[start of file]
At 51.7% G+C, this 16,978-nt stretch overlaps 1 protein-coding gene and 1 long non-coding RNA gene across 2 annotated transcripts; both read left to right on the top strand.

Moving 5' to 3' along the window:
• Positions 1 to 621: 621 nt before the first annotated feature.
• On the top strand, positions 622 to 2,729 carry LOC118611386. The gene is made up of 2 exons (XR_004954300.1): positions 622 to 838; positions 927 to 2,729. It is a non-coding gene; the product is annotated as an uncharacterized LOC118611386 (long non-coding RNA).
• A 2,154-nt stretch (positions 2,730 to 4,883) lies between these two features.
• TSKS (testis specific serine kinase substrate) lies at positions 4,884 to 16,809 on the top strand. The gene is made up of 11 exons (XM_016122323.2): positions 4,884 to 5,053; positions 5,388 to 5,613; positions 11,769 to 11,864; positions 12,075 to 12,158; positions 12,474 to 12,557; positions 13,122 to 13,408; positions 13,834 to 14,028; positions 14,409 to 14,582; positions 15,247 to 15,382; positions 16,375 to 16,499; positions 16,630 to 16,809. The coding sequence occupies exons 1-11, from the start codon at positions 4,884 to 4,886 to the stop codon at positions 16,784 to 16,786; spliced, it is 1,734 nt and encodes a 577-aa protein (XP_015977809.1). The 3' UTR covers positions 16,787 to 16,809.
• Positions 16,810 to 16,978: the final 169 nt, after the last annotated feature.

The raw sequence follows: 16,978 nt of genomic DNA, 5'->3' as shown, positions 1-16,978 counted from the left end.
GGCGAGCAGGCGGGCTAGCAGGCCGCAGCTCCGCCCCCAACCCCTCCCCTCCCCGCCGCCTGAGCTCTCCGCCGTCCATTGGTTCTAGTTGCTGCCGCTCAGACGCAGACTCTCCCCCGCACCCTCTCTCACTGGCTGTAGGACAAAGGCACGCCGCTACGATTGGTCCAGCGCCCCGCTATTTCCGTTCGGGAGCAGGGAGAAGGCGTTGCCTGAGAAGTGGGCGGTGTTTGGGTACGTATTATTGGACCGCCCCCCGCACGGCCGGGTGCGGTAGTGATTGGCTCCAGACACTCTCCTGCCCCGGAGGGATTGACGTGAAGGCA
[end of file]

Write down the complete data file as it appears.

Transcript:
At 51.7% G+C, this 16,978-nt stretch overlaps 1 protein-coding gene and 1 long non-coding RNA gene across 2 annotated transcripts; both read left to right on the top strand.

Moving 5' to 3' along the window:
• Positions 1 to 621: 621 nt before the first annotated feature.
• On the top strand, positions 622 to 2,729 carry LOC118611386. The gene is made up of 2 exons (XR_004954300.1): positions 622 to 838; positions 927 to 2,729. It is a non-coding gene; the product is annotated as an uncharacterized LOC118611386 (long non-coding RNA).
• A 2,154-nt stretch (positions 2,730 to 4,883) lies between these two features.
• TSKS (testis specific serine kinase substrate) lies at positions 4,884 to 16,809 on the top strand. The gene is made up of 11 exons (XM_016122323.2): positions 4,884 to 5,053; positions 5,388 to 5,613; positions 11,769 to 11,864; positions 12,075 to 12,158; positions 12,474 to 12,557; positions 13,122 to 13,408; positions 13,834 to 14,028; positions 14,409 to 14,582; positions 15,247 to 15,382; positions 16,375 to 16,499; positions 16,630 to 16,809. The coding sequence occupies exons 1-11, from the start codon at positions 4,884 to 4,886 to the stop codon at positions 16,784 to 16,786; spliced, it is 1,734 nt and encodes a 577-aa protein (XP_015977809.1). The 3' UTR covers positions 16,787 to 16,809.
• Positions 16,810 to 16,978: the final 169 nt, after the last annotated feature.

The raw sequence follows: 16,978 nt of genomic DNA, 5'->3' as shown, positions 1-16,978 counted from the left end.
GGCGAGCAGGCGGGCTAGCAGGCCGCAGCTCCGCCCCCAACCCCTCCCCTCCCCGCCGCCTGAGCTCTCCGCCGTCCATTGGTTCTAGTTGCTGCCGCTCAGACGCAGACTCTCCCCCGCACCCTCTCTCACTGGCTGTAGGACAAAGGCACGCCGCTACGATTGGTCCAGCGCCCCGCTATTTCCGTTCGGGAGCAGGGAGAAGGCGTTGCCTGAGAAGTGGGCGGTGTTTGGGTACGTATTATTGGACCGCCCCCCGCACGGCCGGGTGCGGTAGTGATTGGCTCCAGACACTCTCCTGCCCCGGAGGGATTGACGTGAAGGCA